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Old 01-07-2013, 06:16 AM   #3
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nice aticle about grain. Having lots of exper. with film,I see the need for a true transfer from film. When you go to the movies, you see it. I would expect to have it on home video also. I missed it with VHS and dvd. Now with 24 FPS we can enjoy in our homes what the director intended. Sadly, as the PO many are unaware of this aspect that is only on older films going away with digital transfers.
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Old 01-07-2013, 07:50 AM   #4
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nice aticle about grain. Having lots of exper. with film,I see the need for a true transfer from film. When you go to the movies, you see it. I would expect to have it on home video also. I missed it with VHS and dvd. Now with 24 FPS we can enjoy in our homes what the director intended. Sadly, as the PO many are unaware of this aspect that is only on older films going away with digital transfers.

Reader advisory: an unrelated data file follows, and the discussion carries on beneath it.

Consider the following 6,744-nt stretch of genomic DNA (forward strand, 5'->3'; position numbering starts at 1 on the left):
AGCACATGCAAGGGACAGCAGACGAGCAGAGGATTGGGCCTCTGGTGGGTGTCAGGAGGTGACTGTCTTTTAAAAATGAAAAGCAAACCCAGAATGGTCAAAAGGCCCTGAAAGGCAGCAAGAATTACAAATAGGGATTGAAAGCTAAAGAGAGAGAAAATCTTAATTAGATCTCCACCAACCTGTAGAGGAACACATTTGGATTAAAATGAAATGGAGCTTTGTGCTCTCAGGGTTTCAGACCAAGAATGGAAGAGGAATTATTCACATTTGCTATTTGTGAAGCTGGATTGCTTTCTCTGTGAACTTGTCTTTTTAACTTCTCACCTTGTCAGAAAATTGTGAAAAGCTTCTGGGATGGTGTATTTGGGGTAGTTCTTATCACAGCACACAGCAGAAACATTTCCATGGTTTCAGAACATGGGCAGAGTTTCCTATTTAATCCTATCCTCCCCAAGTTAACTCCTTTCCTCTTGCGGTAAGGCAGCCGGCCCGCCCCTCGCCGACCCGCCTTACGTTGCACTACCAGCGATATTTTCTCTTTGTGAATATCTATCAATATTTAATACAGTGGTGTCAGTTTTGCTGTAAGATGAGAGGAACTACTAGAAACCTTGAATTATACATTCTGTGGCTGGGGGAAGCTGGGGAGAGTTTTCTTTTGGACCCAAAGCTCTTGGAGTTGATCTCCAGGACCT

As someone who just likes to watch movies. Yes, I would rather have the grain removed. I expect as marketed for BluRays to have Crystal Clear Definition. With HD tvs the grain shows up much more than it does in the theater or lesser quality tvs. I honestly thought my tv was starting to have issue with it's picture.
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Old 01-07-2013, 09:00 AM   #5
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Originally Posted by StuPitt View Post
As someone who just likes to watch movies. Yes, I would rather have the grain removed. I expect as marketed for BluRays to have Crystal Clear Definition. With HD tvs the grain shows up much more than it does in the theater or lesser quality tvs. I honestly thought my tv was starting to have issue with it's picture.
If the trade off of having more grain isn't worth the increased resolution, then I would recommend sticking with DVD on those movies that have excessive grain. Most of the new, popular releases come with both the Blu-ray and DVD version.

I also think it's possible to crank up the sharpness setting on your tv to reduce the grain, but as said, if the movie was shot on film, then grain IS the picture. Blu-ray just brings it out more. You can see pores on people's faces and embarrassing skin blemishes that you never saw before. So the price for greater detail is you get to see the warts as well in all their glory. In other words, you'll end up seeing even the things that you don't want to see.